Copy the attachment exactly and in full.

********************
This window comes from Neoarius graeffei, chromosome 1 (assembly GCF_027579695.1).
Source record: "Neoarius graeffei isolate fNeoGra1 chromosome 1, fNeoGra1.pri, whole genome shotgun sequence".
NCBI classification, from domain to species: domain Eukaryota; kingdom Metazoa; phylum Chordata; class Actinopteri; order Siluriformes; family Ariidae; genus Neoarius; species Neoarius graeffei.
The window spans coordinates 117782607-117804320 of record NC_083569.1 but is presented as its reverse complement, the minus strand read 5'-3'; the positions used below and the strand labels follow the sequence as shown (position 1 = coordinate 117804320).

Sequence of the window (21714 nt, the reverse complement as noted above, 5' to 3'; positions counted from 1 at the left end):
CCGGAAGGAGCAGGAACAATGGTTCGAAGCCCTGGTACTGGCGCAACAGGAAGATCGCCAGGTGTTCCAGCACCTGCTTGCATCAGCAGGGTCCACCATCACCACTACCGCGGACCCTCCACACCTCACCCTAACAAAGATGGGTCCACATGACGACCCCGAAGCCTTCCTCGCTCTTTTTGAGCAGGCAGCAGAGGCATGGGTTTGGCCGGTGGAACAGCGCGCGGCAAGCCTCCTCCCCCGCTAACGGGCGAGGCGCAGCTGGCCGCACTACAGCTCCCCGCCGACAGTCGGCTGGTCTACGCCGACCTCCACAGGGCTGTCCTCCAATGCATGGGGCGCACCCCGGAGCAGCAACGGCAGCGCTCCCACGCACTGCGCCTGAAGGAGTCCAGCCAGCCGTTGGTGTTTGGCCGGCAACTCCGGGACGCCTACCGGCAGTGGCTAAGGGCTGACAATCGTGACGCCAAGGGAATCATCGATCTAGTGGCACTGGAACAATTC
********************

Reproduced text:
This window comes from Neoarius graeffei, chromosome 1 (assembly GCF_027579695.1).
Source record: "Neoarius graeffei isolate fNeoGra1 chromosome 1, fNeoGra1.pri, whole genome shotgun sequence".
NCBI classification, from domain to species: domain Eukaryota; kingdom Metazoa; phylum Chordata; class Actinopteri; order Siluriformes; family Ariidae; genus Neoarius; species Neoarius graeffei.
The window spans coordinates 117782607-117804320 of record NC_083569.1 but is presented as its reverse complement, the minus strand read 5'-3'; the positions used below and the strand labels follow the sequence as shown (position 1 = coordinate 117804320).

Sequence of the window (21714 nt, the reverse complement as noted above, 5' to 3'; positions counted from 1 at the left end):
CCGGAAGGAGCAGGAACAATGGTTCGAAGCCCTGGTACTGGCGCAACAGGAAGATCGCCAGGTGTTCCAGCACCTGCTTGCATCAGCAGGGTCCACCATCACCACTACCGCGGACCCTCCACACCTCACCCTAACAAAGATGGGTCCACATGACGACCCCGAAGCCTTCCTCGCTCTTTTTGAGCAGGCAGCAGAGGCATGGGTTTGGCCGGTGGAACAGCGCGCGGCAAGCCTCCTCCCCCGCTAACGGGCGAGGCGCAGCTGGCCGCACTACAGCTCCCCGCCGACAGTCGGCTGGTCTACGCCGACCTCCACAGGGCTGTCCTCCAATGCATGGGGCGCACCCCGGAGCAGCAACGGCAGCGCTCCCACGCACTGCGCCTGAAGGAGTCCAGCCAGCCGTTGGTGTTTGGCCGGCAACTCCGGGACGCCTACCGGCAGTGGCTAAGGGCTGACAATCGTGACGCCAAGGGAATCATCGATCTAGTGGCACTGGAACAATTC